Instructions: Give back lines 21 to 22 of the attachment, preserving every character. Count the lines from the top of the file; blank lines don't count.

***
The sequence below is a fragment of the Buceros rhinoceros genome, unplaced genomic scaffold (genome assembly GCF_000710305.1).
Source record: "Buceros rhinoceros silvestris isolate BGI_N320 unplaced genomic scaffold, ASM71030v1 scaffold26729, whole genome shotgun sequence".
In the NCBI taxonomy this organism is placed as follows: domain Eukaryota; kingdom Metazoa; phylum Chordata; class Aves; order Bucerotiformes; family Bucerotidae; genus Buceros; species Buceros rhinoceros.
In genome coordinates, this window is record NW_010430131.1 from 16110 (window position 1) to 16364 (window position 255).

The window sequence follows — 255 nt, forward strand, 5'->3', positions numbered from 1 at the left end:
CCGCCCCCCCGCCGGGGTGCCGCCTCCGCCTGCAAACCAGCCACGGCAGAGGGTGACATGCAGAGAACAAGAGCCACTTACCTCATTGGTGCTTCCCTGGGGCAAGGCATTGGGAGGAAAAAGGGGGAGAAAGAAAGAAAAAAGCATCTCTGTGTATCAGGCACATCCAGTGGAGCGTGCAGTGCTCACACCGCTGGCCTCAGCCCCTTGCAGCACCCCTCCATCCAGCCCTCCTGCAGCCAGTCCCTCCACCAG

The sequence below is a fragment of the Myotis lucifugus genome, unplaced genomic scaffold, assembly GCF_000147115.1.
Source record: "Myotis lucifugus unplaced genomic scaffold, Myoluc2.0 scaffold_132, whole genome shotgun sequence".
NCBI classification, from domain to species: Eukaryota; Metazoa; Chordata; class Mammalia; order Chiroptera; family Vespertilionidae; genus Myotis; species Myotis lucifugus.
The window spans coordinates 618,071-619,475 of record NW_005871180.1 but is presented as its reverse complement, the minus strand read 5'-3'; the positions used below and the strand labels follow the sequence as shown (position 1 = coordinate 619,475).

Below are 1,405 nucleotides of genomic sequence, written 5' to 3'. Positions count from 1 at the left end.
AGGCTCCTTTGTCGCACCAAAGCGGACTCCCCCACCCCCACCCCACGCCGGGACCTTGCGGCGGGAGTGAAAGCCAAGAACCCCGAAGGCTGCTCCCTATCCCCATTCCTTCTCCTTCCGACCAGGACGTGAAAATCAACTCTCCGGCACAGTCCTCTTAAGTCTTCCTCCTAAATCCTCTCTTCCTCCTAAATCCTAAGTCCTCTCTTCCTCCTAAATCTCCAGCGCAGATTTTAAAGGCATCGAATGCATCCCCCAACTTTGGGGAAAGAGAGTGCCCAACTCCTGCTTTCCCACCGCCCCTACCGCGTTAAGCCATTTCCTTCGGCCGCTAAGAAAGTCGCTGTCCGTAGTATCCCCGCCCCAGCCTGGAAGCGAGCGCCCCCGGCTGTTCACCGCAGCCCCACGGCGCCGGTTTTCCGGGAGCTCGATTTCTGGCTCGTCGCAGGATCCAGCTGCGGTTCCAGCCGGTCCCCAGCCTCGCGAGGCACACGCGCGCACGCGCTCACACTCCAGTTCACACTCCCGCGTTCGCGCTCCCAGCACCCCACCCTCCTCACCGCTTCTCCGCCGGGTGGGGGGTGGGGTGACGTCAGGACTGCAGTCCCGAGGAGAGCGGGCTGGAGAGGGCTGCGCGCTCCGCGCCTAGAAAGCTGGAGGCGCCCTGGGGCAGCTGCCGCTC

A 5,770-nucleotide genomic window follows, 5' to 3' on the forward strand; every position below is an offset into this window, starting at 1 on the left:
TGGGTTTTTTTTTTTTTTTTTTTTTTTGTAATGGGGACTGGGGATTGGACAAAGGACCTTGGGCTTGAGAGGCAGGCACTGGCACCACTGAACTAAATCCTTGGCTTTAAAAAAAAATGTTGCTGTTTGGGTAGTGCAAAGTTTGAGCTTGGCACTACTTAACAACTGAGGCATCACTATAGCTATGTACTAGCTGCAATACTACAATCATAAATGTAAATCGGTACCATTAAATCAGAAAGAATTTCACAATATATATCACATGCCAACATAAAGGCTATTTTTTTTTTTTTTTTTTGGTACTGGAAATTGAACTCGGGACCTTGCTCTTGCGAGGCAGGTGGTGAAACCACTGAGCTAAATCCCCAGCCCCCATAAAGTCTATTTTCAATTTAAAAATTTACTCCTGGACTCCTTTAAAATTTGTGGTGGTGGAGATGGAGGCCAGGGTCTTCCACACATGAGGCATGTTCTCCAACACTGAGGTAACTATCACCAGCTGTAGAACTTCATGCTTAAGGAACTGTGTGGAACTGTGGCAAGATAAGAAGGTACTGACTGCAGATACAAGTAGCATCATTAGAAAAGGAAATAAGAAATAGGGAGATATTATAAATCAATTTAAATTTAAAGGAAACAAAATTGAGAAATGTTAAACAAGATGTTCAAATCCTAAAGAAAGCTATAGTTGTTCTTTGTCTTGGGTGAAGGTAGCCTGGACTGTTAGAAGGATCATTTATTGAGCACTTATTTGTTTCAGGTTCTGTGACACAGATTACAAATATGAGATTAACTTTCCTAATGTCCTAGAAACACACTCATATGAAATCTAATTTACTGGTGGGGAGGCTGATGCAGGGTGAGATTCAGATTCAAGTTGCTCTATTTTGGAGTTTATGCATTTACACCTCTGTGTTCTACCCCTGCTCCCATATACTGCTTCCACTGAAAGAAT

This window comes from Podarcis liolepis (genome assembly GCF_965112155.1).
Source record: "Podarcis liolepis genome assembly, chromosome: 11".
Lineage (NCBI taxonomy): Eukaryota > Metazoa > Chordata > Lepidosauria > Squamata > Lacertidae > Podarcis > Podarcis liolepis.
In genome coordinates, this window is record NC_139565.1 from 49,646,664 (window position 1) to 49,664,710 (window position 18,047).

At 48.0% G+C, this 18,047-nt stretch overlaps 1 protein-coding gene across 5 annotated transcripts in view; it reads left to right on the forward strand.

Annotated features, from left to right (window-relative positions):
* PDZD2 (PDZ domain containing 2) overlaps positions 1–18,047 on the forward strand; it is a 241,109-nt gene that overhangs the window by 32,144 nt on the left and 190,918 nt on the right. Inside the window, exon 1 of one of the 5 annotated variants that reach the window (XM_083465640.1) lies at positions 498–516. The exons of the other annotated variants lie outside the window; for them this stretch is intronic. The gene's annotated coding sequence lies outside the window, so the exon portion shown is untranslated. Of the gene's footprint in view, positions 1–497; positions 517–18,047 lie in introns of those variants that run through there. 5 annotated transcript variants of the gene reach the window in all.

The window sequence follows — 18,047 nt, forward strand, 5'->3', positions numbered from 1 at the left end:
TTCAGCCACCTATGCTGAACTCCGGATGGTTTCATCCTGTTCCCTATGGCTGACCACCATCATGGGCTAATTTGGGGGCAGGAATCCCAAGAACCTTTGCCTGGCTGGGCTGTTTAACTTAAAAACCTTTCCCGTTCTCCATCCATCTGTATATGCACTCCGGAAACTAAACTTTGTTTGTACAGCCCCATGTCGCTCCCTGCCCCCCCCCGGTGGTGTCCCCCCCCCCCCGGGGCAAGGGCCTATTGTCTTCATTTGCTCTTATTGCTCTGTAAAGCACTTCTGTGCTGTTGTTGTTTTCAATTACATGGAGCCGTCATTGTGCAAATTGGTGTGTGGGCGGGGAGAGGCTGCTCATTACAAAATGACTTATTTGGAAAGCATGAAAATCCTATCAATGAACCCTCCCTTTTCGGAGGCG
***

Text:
* PDZD2 (PDZ domain containing 2) overlaps positions 1–18,047 on the forward strand; it is a 241,109-nt gene that overhangs the window by 32,144 nt on the left and 190,918 nt on the right. Inside the window, exon 1 of one of the 5 annotated variants that reach the window (XM_083465640.1) lies at positions 498–516. The exons of the other annotated variants lie outside the window; for them this stretch is intronic. The gene's annotated coding sequence lies outside the window, so the exon portion shown is untranslated. Of the gene's footprint in view, positions 1–497; positions 517–18,047 lie in introns of those variants that run through there. 5 annotated transcript variants of the gene reach the window in all.

The window sequence follows — 18,047 nt, forward strand, 5'->3', positions numbered from 1 at the left end: